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All reviews - Movies (44) - TV Shows (2) - Books (1) - Games (11)

Watchmen review

Posted : 5 years, 10 months ago on 9 February 2012 07:13 (A review of Watchmen)

What can unite humanity? This is a question pondered by philosophers and leaders throughout history and, appropriately, one that Alan Moore deals with in this gritty take on the neurotic life of a superhero. And what a cast of heroes they are—Dr. Manhattan, Rorschack, Ozymandias—all illustrated and colored in a 1940’s retro style captured brilliantly by Dave Gibbons and John Higgins. Their lives are complicated, messy, and with the Golden Age of the superhero behind them, purposeless. Rorschack never gave up his dual life, and never would. Which, despite his slight insanity, is oddly comforting. But sometimes it takes a madman to see the truth that’s coming—a force so unknowably evil that it will inevitably bring humanity to the brink, pivoting on one final question: will we run away and live in fear, clinging to the last bits of our short lives, or will we unite?


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Fishing with John review

Posted : 5 years, 10 months ago on 2 February 2012 11:00 (A review of Fishing with John)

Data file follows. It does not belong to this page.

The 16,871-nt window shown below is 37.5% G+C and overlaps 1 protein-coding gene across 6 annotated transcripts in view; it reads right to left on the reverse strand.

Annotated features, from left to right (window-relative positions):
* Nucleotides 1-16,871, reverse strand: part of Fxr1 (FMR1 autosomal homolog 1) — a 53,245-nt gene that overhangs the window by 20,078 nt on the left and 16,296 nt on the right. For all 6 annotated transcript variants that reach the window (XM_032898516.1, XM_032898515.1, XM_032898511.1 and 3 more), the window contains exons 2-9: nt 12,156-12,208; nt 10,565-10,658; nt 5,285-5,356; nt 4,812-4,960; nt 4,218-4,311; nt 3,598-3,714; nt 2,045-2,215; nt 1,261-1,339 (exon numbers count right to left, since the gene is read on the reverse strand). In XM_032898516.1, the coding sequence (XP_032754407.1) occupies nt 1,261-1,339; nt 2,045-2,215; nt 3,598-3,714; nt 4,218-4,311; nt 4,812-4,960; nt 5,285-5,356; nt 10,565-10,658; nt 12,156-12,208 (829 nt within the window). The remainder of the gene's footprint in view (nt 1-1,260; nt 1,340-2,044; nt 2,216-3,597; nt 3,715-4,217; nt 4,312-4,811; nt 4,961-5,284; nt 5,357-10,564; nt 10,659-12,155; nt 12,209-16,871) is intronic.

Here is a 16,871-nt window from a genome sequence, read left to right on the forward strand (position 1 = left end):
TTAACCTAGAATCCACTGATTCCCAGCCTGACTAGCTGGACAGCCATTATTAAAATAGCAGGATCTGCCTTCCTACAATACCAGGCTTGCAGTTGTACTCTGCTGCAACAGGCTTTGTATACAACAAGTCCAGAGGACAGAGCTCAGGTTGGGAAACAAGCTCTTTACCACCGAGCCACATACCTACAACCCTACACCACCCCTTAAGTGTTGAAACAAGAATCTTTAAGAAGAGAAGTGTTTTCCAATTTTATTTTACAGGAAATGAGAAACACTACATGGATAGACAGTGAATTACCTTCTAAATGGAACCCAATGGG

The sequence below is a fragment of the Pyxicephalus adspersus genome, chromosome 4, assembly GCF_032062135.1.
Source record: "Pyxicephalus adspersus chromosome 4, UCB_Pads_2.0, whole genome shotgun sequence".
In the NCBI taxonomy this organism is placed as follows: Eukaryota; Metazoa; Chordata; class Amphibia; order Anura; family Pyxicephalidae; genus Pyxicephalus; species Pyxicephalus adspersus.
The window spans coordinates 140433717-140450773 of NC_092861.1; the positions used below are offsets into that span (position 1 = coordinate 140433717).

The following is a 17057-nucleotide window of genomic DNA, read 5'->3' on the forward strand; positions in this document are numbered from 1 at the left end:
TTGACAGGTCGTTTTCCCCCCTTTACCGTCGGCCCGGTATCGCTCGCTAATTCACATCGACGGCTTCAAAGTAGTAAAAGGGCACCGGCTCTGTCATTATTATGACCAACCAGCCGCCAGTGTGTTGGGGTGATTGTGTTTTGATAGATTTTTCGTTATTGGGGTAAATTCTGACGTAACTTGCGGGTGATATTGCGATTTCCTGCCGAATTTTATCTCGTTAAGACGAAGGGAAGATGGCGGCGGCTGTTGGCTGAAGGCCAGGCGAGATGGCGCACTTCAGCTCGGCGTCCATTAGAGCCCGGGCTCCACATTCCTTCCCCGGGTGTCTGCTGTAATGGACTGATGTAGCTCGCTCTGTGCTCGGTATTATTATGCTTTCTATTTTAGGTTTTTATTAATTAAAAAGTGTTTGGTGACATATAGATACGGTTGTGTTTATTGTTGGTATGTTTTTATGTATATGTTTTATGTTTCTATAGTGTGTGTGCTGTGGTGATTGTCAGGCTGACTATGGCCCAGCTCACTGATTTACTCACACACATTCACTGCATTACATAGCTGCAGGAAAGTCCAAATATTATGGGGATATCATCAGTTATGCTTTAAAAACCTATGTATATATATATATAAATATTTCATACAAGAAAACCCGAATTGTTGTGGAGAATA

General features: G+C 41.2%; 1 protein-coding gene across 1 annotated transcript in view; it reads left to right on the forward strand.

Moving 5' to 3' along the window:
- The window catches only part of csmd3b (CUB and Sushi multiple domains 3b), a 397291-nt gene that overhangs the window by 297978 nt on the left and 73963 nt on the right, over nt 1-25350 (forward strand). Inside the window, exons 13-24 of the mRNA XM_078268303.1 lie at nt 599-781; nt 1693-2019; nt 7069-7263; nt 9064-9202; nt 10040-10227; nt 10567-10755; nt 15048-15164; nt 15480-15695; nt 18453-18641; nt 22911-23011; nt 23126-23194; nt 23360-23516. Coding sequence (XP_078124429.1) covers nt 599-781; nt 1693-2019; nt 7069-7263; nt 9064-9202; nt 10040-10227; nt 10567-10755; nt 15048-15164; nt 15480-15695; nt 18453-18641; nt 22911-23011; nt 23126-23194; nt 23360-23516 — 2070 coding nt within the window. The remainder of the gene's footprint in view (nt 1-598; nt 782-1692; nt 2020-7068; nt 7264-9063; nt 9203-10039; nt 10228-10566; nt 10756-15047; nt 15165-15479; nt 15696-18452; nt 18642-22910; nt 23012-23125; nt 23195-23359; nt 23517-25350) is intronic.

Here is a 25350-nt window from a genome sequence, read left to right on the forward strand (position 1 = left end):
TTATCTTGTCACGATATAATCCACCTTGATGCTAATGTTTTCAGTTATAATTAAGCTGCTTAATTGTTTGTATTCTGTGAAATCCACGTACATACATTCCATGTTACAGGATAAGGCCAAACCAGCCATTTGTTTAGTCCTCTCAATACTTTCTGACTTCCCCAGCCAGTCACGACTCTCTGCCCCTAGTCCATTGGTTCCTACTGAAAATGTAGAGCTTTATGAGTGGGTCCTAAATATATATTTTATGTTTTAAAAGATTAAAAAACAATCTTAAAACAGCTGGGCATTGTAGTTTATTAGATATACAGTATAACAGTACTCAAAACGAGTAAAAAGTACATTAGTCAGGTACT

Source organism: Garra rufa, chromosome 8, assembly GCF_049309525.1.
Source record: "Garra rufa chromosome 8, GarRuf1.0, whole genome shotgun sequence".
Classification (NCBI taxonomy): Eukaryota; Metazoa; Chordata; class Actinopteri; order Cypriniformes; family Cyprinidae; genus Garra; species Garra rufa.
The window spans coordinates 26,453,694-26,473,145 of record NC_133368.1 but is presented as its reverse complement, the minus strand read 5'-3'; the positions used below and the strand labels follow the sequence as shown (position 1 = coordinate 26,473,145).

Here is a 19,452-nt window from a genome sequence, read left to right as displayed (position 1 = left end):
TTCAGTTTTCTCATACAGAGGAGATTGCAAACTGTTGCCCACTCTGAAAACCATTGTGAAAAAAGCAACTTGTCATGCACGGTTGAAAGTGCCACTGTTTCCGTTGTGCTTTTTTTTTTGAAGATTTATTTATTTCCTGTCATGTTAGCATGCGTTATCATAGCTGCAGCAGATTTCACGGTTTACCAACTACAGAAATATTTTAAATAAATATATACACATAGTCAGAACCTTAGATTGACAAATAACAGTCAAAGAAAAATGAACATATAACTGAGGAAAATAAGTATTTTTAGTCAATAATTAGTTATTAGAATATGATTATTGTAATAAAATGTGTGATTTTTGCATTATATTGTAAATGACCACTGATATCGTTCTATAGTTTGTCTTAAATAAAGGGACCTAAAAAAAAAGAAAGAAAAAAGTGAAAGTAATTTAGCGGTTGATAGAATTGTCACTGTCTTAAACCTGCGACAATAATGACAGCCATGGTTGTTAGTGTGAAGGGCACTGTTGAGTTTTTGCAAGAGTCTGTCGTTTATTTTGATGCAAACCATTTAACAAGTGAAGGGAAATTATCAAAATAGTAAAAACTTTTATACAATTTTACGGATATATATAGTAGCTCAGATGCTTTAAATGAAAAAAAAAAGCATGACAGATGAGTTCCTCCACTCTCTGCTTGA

All the warmth and illumination of This American Life without the high-brow commentary. Lurie takes a lot of risks in this innovative documentary-styled show, in which he and one of his celebrity friends go on a fishing trip. John is not a professional fisherman by any means, and the narration, while sounding like an official NOVA or Discovery channel narrator, often goes off on strange non sequiturs that makes for an entertaining and unexpected journey. With each trip, a different locale, and with every new locale comes a new celebrity guest with their own very distinct personality. Not everyone enjoys these trips, but along the way they all seem to learn something or feel a connection, which translates to an eye-opening experience that left me in a sense of wonder and oneness. These points coupled with the strange, jazzy songs and sounds—by John Lurie, who also takes on starring, directing, and writing roles—make for an all-around great show.